|Statute of Annie and her brothers in Cork, Ireland|
New York's Ellis Island's first immigrant was Annie Moore, who, at the age of 17, set foot January 1st, 1892- an event memorialized in song and in two bronze statues found at the New York Harbor and in Ireland.
It was long thought that Annie and her two young brothers, who accompagnied her onboard the SS Nevada, and their family who were in New York already, settled in Texas, where Annie married a descendant of Irish liberator Daniel O'Connell and then died tragically under the wheels of a streetcar at the age of 46.
But that story was proven wrong a few years ago, when her relatives joined forced with a genealogist to reveal she never left New York, rather, she had lived on the Lower East Side in New York until she died in 1924.
Their genealogical search, initiatiated by family history expert Megan Smolenyak, who had long had the suspicion the woman from Texas was not the Annie that had come from Cork, Ireland, to New York, proved Annie married the son of a German-born baker at St. James Church on James Street in 1895. Her husband was an engineer and salesman at the Fulton Fish Market. And they were said to have had at least 11 children, 5 of whom survived to adulthood. Her granddaughter even lived in the same area of New York until 2001, when she passed away.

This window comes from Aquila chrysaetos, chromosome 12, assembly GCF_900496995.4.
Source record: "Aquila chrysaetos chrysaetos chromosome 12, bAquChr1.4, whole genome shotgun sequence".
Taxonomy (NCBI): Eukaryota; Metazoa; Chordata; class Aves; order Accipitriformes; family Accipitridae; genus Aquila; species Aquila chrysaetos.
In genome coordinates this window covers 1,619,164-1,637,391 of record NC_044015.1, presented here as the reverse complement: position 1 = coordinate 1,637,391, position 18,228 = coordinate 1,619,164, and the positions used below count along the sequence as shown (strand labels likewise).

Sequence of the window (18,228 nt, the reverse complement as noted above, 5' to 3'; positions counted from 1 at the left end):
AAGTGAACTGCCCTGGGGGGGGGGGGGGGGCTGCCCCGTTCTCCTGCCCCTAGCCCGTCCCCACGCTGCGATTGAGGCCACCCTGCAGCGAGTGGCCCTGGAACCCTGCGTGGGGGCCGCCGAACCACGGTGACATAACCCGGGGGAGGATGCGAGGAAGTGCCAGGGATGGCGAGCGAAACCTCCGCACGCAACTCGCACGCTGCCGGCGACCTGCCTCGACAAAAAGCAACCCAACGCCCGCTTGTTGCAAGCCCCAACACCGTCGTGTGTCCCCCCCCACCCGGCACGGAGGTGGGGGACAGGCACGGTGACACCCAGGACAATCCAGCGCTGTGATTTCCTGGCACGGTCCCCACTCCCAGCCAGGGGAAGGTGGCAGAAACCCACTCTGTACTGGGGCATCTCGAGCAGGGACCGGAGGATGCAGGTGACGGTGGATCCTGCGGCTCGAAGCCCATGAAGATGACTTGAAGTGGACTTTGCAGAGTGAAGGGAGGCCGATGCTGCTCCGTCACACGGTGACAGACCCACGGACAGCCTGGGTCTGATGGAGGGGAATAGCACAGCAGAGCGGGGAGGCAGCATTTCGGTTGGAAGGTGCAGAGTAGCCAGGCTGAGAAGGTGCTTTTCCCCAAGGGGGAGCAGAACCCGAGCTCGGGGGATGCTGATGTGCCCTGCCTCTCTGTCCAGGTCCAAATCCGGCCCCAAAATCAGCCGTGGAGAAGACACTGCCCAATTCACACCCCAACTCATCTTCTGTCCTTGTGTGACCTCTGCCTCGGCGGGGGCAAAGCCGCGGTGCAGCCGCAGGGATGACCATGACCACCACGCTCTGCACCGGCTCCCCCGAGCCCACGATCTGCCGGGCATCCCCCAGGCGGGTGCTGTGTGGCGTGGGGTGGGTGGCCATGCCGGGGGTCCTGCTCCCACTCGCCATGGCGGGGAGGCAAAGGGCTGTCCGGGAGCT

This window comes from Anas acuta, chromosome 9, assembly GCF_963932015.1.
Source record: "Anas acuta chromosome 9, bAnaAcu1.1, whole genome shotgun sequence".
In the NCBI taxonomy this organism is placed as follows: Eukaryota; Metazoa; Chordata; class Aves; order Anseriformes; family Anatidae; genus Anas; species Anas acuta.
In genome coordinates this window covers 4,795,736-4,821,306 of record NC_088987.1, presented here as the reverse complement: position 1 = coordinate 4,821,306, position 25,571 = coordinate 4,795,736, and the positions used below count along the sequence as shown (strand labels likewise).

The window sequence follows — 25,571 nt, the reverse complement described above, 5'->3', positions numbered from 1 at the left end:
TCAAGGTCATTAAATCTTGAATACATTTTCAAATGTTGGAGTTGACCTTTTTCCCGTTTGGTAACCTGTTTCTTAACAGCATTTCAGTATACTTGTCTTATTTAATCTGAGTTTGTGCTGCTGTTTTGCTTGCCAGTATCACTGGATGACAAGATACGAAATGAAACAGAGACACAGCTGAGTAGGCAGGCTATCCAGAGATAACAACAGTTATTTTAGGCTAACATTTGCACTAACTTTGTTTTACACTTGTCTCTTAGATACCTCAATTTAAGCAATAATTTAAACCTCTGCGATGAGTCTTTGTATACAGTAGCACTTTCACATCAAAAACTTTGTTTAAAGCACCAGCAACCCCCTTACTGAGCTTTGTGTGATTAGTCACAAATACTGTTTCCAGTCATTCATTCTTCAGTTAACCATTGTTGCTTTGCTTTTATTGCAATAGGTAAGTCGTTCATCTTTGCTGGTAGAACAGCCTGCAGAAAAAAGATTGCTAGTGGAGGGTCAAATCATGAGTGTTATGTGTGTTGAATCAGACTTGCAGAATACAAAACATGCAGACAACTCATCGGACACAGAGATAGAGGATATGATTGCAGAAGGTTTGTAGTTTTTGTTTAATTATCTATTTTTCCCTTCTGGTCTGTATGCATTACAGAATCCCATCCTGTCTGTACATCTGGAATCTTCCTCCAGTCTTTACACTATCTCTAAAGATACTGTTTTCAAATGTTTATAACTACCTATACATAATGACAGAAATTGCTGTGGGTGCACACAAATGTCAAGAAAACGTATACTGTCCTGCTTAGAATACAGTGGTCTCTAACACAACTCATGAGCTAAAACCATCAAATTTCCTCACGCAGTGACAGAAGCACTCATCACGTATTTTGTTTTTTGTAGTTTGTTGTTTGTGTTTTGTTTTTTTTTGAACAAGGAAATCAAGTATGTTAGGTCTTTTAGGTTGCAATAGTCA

|Annie in her later years|
Having proved their Annie was the 'real Annie', the family kept searching for documentation of their relative. Now, almost exactly 118 years ago after the was the first recorded passenger of the world famous Ellis Island immigration station, they've added a chapter to her history. Family members have revealed they've found two photographs of her under the name Schayer; her married name so that we can now picture her at a later age.
The first photograph is of a woman with an infant, a second photograph, believed to be of Mrs. Schayer in her 40s, was found by Maureen Peterson, one of Mrs. Schayer's great-granddaughters, in a scrapbook. The second one is displayed here.
A third picture is believed to depict Annie and her brothers after their arrival, but that is yet to be confirmed. Megan Smolenyak has called on the public to help her with that search.
And so Annie's distant relatives prove once again the journey of a genealogist is never ending...and that discoveries can be made at its every turn!
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